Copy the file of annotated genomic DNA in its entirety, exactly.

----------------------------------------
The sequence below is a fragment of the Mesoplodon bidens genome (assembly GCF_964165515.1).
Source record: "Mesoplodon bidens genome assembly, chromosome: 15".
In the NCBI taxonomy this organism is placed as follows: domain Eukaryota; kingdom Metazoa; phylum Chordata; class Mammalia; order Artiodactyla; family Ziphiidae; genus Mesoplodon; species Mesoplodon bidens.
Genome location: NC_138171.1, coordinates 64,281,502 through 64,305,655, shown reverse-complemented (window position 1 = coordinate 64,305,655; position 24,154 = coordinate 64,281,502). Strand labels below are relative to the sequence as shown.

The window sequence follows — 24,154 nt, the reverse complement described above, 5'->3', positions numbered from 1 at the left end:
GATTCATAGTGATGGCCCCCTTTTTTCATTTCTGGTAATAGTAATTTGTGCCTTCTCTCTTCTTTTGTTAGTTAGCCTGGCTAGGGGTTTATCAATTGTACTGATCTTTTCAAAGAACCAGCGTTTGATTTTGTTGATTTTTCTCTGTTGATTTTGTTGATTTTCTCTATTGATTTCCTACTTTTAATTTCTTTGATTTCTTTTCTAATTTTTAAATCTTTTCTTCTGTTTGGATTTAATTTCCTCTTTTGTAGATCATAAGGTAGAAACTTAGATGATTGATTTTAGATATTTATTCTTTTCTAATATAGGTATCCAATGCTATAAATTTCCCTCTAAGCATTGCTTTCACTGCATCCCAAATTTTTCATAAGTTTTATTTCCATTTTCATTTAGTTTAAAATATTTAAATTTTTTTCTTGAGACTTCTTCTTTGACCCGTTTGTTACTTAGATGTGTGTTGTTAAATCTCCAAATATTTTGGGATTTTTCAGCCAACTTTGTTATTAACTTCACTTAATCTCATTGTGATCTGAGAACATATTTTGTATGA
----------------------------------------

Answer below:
The sequence below is a fragment of the Mesoplodon bidens genome (assembly GCF_964165515.1).
Source record: "Mesoplodon bidens genome assembly, chromosome: 15".
In the NCBI taxonomy this organism is placed as follows: domain Eukaryota; kingdom Metazoa; phylum Chordata; class Mammalia; order Artiodactyla; family Ziphiidae; genus Mesoplodon; species Mesoplodon bidens.
Genome location: NC_138171.1, coordinates 64,281,502 through 64,305,655, shown reverse-complemented (window position 1 = coordinate 64,305,655; position 24,154 = coordinate 64,281,502). Strand labels below are relative to the sequence as shown.

The window sequence follows — 24,154 nt, the reverse complement described above, 5'->3', positions numbered from 1 at the left end:
GATTCATAGTGATGGCCCCCTTTTTTCATTTCTGGTAATAGTAATTTGTGCCTTCTCTCTTCTTTTGTTAGTTAGCCTGGCTAGGGGTTTATCAATTGTACTGATCTTTTCAAAGAACCAGCGTTTGATTTTGTTGATTTTTCTCTGTTGATTTTGTTGATTTTCTCTATTGATTTCCTACTTTTAATTTCTTTGATTTCTTTTCTAATTTTTAAATCTTTTCTTCTGTTTGGATTTAATTTCCTCTTTTGTAGATCATAAGGTAGAAACTTAGATGATTGATTTTAGATATTTATTCTTTTCTAATATAGGTATCCAATGCTATAAATTTCCCTCTAAGCATTGCTTTCACTGCATCCCAAATTTTTCATAAGTTTTATTTCCATTTTCATTTAGTTTAAAATATTTAAATTTTTTTCTTGAGACTTCTTCTTTGACCCGTTTGTTACTTAGATGTGTGTTGTTAAATCTCCAAATATTTTGGGATTTTTCAGCCAACTTTGTTATTAACTTCACTTAATCTCATTGTGATCTGAGAACATATTTTGTATGA